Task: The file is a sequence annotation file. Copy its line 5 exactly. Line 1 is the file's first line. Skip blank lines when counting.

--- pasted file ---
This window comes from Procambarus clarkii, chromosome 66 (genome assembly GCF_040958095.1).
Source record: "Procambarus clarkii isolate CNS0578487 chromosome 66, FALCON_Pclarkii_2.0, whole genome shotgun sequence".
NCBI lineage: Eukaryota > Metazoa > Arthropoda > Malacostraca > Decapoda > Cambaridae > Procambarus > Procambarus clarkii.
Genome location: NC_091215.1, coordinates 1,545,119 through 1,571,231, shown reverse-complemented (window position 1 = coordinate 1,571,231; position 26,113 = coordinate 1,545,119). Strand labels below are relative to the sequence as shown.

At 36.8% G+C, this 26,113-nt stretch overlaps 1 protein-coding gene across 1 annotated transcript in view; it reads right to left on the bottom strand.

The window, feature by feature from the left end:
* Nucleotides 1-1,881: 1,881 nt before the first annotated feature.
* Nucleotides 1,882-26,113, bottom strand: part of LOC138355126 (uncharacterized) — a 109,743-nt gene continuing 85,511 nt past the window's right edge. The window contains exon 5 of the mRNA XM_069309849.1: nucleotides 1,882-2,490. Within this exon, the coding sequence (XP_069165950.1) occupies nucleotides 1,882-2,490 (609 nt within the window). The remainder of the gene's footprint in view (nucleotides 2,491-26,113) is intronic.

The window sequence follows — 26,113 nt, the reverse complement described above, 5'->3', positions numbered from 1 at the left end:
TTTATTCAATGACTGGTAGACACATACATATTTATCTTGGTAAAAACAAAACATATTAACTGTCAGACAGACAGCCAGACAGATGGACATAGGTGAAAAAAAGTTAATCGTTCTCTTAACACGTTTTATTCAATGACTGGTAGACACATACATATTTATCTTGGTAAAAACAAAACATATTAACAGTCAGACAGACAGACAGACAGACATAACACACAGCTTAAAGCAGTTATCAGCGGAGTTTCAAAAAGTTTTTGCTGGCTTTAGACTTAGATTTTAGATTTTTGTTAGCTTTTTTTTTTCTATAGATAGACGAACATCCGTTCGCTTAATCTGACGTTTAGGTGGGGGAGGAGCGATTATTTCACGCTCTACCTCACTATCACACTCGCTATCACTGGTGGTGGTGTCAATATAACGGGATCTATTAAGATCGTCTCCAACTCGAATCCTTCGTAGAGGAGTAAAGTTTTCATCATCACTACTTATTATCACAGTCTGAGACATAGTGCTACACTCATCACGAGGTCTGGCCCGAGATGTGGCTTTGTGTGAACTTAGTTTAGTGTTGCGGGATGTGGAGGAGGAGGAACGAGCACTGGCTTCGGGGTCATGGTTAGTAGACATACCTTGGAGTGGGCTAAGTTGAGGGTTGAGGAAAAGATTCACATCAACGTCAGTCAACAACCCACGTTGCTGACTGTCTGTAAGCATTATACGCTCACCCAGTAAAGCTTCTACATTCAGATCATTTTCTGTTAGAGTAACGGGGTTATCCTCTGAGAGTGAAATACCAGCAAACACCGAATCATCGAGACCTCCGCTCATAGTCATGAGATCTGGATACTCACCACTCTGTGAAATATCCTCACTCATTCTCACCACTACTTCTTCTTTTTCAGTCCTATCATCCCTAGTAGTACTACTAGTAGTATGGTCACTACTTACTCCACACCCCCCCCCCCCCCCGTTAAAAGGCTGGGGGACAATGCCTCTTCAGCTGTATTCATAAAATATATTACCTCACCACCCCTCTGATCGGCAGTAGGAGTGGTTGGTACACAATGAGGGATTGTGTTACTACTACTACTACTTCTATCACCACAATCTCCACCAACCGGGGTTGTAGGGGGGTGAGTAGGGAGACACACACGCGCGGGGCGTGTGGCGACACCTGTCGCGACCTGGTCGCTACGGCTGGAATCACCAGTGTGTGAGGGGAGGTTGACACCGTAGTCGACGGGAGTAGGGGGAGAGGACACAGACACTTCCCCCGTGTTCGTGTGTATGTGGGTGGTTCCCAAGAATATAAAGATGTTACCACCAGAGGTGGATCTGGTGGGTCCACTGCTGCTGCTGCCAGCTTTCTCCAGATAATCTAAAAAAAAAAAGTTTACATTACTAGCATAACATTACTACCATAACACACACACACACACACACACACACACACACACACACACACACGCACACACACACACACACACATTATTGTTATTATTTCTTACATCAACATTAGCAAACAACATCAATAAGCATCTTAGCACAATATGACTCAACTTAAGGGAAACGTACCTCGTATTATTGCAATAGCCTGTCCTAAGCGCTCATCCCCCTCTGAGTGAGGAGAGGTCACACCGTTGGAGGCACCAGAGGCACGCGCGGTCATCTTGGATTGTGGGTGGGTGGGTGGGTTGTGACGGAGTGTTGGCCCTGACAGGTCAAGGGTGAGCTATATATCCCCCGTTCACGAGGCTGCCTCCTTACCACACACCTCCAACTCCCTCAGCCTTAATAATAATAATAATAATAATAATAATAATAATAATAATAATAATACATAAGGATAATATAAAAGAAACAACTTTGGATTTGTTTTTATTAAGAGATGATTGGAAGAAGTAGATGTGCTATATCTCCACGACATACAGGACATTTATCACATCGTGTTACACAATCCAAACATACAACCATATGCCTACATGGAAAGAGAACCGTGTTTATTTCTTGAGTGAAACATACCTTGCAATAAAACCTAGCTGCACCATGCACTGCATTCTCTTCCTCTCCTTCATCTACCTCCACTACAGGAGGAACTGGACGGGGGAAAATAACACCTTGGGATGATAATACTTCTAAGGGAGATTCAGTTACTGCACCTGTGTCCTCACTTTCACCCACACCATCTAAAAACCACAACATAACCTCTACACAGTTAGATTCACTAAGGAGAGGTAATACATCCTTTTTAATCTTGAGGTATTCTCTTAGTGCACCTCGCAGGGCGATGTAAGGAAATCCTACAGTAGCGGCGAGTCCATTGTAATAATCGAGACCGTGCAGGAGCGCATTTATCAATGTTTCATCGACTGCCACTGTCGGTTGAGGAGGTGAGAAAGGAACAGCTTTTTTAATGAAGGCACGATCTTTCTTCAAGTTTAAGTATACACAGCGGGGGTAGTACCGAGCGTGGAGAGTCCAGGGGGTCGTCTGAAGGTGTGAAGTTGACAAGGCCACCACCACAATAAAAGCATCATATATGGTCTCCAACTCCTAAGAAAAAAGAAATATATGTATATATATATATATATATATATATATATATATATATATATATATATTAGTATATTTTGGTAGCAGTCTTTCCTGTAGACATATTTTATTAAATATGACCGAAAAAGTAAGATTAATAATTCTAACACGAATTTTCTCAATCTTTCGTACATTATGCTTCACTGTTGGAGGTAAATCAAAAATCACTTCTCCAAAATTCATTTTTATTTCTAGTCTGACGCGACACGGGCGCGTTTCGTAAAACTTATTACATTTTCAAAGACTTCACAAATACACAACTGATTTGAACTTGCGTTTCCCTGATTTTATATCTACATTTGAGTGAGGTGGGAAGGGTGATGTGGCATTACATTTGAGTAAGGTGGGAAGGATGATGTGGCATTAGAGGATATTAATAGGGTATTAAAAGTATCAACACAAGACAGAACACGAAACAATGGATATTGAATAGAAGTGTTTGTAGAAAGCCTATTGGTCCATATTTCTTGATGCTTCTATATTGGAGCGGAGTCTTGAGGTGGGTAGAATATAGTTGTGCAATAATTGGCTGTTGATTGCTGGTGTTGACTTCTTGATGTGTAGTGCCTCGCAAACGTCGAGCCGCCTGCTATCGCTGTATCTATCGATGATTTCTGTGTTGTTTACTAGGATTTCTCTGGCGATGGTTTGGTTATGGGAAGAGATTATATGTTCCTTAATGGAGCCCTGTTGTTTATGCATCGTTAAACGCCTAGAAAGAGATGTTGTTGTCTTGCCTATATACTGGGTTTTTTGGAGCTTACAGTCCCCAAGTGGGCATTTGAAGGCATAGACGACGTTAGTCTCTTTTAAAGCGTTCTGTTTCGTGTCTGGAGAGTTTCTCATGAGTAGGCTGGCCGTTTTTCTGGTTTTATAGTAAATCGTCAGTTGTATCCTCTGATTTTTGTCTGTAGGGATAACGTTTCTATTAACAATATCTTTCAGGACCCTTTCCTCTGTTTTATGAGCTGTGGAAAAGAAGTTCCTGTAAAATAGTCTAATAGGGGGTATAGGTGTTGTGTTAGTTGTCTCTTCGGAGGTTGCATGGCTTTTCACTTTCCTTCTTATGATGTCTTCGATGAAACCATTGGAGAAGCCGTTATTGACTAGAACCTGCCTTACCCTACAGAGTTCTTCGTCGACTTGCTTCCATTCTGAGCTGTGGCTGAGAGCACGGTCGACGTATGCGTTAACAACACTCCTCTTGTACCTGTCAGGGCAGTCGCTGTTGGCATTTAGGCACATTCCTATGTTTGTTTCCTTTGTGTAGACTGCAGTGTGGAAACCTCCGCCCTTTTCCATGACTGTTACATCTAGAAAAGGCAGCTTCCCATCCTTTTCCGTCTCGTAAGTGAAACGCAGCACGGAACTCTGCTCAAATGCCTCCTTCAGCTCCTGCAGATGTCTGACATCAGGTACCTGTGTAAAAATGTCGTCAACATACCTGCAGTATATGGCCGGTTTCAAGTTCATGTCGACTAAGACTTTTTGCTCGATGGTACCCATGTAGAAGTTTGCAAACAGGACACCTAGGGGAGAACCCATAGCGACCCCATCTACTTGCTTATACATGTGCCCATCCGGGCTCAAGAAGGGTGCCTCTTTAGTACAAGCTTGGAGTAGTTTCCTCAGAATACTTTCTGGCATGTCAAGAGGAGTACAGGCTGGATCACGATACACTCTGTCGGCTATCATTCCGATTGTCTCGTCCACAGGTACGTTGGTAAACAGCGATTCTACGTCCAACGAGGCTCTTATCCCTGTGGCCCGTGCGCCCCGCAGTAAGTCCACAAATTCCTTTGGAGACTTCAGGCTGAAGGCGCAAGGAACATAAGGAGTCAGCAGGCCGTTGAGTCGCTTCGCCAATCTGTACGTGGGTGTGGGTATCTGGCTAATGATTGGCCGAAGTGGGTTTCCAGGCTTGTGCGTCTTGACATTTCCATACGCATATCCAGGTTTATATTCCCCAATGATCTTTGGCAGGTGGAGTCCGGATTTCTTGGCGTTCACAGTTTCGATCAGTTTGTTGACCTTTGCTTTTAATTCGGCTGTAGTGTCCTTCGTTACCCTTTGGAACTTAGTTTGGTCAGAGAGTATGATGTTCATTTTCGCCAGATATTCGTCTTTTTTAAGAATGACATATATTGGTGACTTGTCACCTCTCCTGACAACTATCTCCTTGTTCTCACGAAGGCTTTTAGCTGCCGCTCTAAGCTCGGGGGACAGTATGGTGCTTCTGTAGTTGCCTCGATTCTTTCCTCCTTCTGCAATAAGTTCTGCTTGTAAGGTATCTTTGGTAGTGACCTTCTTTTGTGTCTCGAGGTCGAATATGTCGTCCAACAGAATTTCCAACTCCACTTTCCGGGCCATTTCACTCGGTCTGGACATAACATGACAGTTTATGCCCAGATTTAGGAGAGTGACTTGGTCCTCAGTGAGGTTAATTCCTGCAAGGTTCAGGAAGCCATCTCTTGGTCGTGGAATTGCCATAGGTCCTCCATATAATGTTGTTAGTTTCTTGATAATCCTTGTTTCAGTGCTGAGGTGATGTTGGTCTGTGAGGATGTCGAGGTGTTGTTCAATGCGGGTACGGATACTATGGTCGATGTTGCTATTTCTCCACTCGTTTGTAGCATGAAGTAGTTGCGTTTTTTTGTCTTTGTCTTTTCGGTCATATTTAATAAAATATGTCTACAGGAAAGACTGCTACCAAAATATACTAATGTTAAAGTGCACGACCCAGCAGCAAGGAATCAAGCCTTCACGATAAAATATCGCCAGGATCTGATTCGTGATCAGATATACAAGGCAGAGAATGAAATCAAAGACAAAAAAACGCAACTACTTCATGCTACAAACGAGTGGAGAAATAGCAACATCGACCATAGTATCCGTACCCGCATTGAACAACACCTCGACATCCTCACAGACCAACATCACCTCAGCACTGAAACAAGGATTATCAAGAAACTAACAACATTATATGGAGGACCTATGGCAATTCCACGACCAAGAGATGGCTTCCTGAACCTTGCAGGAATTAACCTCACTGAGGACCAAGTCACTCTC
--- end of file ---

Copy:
At 36.8% G+C, this 26,113-nt stretch overlaps 1 protein-coding gene across 1 annotated transcript in view; it reads right to left on the bottom strand.